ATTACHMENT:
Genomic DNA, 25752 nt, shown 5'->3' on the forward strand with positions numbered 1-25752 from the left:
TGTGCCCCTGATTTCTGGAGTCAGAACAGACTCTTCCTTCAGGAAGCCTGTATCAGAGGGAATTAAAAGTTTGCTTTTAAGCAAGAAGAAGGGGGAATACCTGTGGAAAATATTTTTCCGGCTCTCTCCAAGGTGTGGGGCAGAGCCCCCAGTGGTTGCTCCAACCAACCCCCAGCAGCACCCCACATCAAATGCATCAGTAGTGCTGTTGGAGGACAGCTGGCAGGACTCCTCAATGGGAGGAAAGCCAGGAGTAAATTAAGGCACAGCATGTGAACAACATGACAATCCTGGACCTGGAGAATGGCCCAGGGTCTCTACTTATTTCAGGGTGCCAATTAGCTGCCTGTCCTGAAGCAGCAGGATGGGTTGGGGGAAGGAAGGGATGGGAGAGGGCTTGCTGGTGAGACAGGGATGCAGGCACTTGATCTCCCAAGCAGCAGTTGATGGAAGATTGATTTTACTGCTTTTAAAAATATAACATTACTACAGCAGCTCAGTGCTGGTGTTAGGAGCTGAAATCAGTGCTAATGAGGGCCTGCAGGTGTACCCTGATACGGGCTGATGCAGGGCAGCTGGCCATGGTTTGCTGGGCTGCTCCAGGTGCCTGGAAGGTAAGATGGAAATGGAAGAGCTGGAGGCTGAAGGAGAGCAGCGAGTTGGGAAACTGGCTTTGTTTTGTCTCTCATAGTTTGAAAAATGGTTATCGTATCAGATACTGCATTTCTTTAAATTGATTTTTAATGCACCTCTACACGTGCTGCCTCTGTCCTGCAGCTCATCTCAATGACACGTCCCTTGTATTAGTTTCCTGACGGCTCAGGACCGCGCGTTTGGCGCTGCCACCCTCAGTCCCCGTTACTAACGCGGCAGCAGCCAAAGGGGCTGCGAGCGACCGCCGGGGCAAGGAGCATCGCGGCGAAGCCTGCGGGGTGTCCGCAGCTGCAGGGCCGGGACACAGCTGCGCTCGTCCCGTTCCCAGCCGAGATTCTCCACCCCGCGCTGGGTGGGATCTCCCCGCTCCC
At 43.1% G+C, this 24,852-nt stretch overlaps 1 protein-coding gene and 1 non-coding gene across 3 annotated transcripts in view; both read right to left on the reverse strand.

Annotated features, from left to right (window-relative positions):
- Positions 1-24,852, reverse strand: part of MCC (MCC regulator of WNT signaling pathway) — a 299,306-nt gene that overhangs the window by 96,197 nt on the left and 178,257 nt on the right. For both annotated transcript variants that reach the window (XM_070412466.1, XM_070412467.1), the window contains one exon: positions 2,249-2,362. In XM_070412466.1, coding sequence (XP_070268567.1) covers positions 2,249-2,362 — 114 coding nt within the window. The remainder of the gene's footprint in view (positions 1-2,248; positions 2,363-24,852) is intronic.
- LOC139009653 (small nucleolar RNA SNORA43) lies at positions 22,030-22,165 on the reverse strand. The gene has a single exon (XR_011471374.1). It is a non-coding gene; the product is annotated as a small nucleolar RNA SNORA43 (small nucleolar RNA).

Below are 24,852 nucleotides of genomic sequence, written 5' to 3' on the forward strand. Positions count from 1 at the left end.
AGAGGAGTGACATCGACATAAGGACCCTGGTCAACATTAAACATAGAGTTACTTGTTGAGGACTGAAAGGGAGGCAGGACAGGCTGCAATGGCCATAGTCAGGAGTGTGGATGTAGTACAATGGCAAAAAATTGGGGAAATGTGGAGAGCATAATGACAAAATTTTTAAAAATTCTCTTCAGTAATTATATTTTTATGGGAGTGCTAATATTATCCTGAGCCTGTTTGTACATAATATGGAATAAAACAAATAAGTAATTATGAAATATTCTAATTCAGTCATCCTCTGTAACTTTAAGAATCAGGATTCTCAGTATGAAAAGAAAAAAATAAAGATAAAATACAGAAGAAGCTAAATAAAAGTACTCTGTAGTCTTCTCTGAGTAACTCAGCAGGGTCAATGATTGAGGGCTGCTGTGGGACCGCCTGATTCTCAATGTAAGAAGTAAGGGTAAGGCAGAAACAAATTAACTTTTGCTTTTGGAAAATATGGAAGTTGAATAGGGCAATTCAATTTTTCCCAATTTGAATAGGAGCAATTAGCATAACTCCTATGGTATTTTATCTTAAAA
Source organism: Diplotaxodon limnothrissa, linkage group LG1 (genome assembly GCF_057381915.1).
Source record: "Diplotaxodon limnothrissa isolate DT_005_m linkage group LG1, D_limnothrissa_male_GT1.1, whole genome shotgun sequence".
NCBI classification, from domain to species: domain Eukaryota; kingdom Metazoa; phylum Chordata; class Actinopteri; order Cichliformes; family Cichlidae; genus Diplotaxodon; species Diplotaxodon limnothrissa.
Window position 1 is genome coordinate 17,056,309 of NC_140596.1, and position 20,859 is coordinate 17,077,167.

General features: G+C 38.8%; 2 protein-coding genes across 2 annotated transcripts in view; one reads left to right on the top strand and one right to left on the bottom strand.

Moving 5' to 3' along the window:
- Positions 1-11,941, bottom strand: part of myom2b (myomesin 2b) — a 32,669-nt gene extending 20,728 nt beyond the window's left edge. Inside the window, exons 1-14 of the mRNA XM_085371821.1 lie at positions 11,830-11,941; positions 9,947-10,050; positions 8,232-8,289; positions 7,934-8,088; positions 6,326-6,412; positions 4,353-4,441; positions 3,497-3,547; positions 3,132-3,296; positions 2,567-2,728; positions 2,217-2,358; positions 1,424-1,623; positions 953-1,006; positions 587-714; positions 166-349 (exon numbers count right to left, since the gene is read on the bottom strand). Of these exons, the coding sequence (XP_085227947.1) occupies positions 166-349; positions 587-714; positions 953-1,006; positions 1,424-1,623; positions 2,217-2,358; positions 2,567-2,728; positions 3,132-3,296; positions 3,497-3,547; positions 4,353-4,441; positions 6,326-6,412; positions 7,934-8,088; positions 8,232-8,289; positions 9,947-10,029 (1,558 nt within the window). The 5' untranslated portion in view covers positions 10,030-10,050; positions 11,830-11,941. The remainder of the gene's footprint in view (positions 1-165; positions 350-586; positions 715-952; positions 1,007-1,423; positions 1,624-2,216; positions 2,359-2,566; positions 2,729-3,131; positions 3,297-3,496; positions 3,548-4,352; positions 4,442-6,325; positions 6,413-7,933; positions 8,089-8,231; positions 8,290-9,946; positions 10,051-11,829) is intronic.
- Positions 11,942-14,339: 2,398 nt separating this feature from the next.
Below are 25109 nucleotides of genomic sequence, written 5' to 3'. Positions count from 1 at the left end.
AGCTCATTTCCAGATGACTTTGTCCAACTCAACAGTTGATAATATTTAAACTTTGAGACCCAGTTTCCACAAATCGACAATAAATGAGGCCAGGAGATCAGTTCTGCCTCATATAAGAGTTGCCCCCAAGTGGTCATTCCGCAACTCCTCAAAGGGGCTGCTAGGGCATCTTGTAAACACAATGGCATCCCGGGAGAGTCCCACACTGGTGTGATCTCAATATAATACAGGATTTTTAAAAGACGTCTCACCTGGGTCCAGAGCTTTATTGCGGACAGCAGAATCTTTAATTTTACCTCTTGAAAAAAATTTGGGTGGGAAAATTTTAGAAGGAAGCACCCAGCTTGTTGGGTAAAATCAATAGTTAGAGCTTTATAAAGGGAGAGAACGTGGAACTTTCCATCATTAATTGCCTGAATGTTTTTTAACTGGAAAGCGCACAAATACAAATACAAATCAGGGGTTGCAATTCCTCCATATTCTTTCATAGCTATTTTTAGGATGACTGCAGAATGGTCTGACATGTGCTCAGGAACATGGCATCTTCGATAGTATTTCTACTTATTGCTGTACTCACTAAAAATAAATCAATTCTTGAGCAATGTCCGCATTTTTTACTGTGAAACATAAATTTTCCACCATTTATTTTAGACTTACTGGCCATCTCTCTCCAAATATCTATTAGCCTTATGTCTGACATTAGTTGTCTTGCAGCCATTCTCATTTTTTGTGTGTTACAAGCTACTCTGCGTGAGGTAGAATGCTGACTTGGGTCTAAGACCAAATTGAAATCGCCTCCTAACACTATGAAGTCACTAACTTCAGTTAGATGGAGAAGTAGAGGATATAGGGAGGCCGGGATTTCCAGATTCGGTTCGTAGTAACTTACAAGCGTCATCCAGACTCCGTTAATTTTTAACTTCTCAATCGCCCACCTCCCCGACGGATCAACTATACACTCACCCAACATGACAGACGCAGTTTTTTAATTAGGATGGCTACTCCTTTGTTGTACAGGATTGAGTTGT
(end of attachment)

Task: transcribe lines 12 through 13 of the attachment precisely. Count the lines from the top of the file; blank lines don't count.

Window position 1 is genome coordinate 17,056,309 of NC_140596.1, and position 20,859 is coordinate 17,077,167.

General features: G+C 38.8%; 2 protein-coding genes across 2 annotated transcripts in view; one reads left to right on the top strand and one right to left on the bottom strand.